- Standard Number:
OSHA requirements are set by statute, standards and regulations. Our interpretation letters explain these requirements and how they apply to particular circumstances, but they cannot create additional employer obligations. This letter constitutes OSHA's interpretation of the requirements discussed. Note that our enforcement guidance may be affected by changes to OSHA rules. Also, from time to time we update our guidance in response to new information. To keep apprised of such developments, you can consult OSHA's website at https://www.osha.gov.
June 4, 1991
Mr. Jeffery A. Reynolds, CIH
Health and Safety
160 Chubb Avenue
Lyndhurst, New Jersey 07071-3586
Dear Mr. Reynolds,
This is in response to your letter of May 10, concerning the Occupational Safety and Health Administration's (OSHA) Hazardous Waste Operations and Emergency Response final rule (29 CFR 1910.120).
Your specific question relates to the scope of the final rule and a specific application concerning boilermakers rebuilding an incinerator in a clean area at a Superfund site. OSHA concurs with your interpretation that 1910.120 does not apply to these workers if there is no potential for exposure to the hazardous substances that are involved in the cleanup process. This requirement can be found in paragraph (a)(1) which reads as follows:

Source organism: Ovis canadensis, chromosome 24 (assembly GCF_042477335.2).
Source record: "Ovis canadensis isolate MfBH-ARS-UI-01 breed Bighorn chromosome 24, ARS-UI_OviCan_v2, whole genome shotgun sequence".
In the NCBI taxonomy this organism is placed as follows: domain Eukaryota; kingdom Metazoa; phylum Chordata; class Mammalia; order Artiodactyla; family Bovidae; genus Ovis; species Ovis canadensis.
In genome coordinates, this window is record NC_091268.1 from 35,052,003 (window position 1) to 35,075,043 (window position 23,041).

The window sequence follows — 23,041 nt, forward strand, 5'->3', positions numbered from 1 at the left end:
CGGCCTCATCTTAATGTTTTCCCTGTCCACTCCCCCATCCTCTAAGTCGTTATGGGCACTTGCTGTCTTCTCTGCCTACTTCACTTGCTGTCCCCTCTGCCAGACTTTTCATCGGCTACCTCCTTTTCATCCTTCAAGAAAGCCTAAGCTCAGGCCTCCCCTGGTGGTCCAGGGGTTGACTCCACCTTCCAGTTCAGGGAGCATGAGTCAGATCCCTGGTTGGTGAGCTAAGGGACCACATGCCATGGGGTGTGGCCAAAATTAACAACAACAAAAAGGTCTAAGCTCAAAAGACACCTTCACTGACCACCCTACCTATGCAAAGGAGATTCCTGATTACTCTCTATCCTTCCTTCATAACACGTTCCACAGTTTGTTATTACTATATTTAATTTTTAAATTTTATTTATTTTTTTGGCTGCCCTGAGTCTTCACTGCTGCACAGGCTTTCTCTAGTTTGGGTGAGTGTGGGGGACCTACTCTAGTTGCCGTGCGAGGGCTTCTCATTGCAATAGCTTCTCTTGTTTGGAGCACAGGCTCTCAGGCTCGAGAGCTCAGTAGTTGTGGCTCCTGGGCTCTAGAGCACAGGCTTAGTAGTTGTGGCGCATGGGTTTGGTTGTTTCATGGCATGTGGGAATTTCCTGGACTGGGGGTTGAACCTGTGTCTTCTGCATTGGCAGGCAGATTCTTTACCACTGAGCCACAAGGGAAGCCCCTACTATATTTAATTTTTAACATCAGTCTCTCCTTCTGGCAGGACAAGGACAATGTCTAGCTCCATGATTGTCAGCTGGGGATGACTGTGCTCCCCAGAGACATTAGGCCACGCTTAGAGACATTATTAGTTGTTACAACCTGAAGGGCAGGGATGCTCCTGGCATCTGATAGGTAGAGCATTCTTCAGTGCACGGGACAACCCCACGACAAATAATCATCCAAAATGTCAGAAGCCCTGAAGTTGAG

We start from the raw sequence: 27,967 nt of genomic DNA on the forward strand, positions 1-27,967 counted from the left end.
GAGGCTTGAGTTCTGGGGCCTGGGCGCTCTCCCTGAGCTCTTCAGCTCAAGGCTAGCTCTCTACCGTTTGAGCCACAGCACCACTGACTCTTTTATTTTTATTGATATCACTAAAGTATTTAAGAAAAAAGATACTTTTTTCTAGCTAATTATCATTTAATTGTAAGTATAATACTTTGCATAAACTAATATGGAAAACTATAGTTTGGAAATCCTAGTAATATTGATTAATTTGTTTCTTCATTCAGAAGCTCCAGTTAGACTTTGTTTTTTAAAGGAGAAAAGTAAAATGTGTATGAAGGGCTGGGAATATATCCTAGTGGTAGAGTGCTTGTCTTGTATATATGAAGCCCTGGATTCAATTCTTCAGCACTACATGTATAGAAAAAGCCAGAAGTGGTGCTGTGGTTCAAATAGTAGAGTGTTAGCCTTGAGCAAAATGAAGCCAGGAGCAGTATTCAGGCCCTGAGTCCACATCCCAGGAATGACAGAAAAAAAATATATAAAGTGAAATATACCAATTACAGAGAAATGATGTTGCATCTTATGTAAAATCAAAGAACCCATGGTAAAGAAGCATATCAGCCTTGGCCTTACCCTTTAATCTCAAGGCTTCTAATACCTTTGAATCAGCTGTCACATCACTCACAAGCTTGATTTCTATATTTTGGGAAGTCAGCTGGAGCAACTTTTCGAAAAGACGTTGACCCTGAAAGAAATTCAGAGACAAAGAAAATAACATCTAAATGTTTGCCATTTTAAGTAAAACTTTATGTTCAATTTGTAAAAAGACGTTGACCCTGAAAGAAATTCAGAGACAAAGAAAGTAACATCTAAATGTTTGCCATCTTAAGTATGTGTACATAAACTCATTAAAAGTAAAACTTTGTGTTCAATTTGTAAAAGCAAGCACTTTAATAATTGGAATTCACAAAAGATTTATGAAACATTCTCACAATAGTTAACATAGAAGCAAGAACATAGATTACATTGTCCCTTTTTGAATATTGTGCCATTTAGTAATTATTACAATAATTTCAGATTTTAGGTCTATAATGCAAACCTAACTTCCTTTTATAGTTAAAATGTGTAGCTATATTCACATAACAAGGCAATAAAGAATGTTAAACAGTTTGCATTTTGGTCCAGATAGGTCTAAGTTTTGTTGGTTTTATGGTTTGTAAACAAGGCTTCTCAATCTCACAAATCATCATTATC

(1) Scope. This section covers the following operations, unless the employer can demonstrate that the operation does not involve employee exposure or the reasonable possibility of employee exposure to safety or health hazards:".
Therefore, it would add strength to your case for an exception if a competent person were to monitor and characterize the area around the incinerator, thereby, demonstrating the no exposure characteristics of the work area. The information that is needed to be gathered is set forth in 29 CFR 1910.120 (c). If the results of the monitoring change the boundaries of the exclusion zone than the site safety and health plan must be modified accordingly. If 1910.120 is not applicable the boilermakers are still covered by other OSHA standards such as the training requirements in 29 CFR 1926.21(b)(2). Thus regardless of which standards are applicable, the boilermakers must be capable of performing their job duties in a safe and healthful manner.
We hope this information is helpful. If you have any further questions please feel free to contact us at (202) 523-8036.
Patricia K. Clark, Director
Directorate of Compliance Programs